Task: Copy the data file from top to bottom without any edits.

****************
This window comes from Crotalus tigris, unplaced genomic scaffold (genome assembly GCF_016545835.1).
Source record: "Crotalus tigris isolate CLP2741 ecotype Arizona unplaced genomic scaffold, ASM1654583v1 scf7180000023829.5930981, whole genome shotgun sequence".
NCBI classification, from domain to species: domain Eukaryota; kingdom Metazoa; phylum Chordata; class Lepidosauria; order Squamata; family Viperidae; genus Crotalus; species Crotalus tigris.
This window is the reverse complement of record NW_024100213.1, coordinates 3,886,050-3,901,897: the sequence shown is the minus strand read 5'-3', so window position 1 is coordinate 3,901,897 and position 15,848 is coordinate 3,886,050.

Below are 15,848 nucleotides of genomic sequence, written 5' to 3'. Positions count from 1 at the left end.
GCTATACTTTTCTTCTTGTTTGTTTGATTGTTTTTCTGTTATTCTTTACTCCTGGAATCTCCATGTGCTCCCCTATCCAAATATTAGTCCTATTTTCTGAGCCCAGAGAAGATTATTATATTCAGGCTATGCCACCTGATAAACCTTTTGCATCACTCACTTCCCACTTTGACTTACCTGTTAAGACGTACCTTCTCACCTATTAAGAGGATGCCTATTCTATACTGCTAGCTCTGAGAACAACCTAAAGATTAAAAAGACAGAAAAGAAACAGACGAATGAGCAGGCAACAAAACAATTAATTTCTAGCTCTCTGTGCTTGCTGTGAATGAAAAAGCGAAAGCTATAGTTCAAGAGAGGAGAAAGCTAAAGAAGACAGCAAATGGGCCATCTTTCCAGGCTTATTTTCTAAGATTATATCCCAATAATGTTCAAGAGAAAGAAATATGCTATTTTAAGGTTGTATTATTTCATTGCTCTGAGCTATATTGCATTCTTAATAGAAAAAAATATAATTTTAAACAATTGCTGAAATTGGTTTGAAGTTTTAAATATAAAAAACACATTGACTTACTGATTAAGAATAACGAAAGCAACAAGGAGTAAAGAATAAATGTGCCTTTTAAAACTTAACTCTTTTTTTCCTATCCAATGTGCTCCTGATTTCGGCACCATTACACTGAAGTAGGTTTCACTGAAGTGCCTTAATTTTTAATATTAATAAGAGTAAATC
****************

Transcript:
This window comes from Crotalus tigris, unplaced genomic scaffold (genome assembly GCF_016545835.1).
Source record: "Crotalus tigris isolate CLP2741 ecotype Arizona unplaced genomic scaffold, ASM1654583v1 scf7180000023829.5930981, whole genome shotgun sequence".
NCBI classification, from domain to species: domain Eukaryota; kingdom Metazoa; phylum Chordata; class Lepidosauria; order Squamata; family Viperidae; genus Crotalus; species Crotalus tigris.
This window is the reverse complement of record NW_024100213.1, coordinates 3,886,050-3,901,897: the sequence shown is the minus strand read 5'-3', so window position 1 is coordinate 3,901,897 and position 15,848 is coordinate 3,886,050.

Below are 15,848 nucleotides of genomic sequence, written 5' to 3'. Positions count from 1 at the left end.
GCTATACTTTTCTTCTTGTTTGTTTGATTGTTTTTCTGTTATTCTTTACTCCTGGAATCTCCATGTGCTCCCCTATCCAAATATTAGTCCTATTTTCTGAGCCCAGAGAAGATTATTATATTCAGGCTATGCCACCTGATAAACCTTTTGCATCACTCACTTCCCACTTTGACTTACCTGTTAAGACGTACCTTCTCACCTATTAAGAGGATGCCTATTCTATACTGCTAGCTCTGAGAACAACCTAAAGATTAAAAAGACAGAAAAGAAACAGACGAATGAGCAGGCAACAAAACAATTAATTTCTAGCTCTCTGTGCTTGCTGTGAATGAAAAAGCGAAAGCTATAGTTCAAGAGAGGAGAAAGCTAAAGAAGACAGCAAATGGGCCATCTTTCCAGGCTTATTTTCTAAGATTATATCCCAATAATGTTCAAGAGAAAGAAATATGCTATTTTAAGGTTGTATTATTTCATTGCTCTGAGCTATATTGCATTCTTAATAGAAAAAAATATAATTTTAAACAATTGCTGAAATTGGTTTGAAGTTTTAAATATAAAAAACACATTGACTTACTGATTAAGAATAACGAAAGCAACAAGGAGTAAAGAATAAATGTGCCTTTTAAAACTTAACTCTTTTTTTCCTATCCAATGTGCTCCTGATTTCGGCACCATTACACTGAAGTAGGTTTCACTGAAGTGCCTTAATTTTTAATATTAATAAGAGTAAATC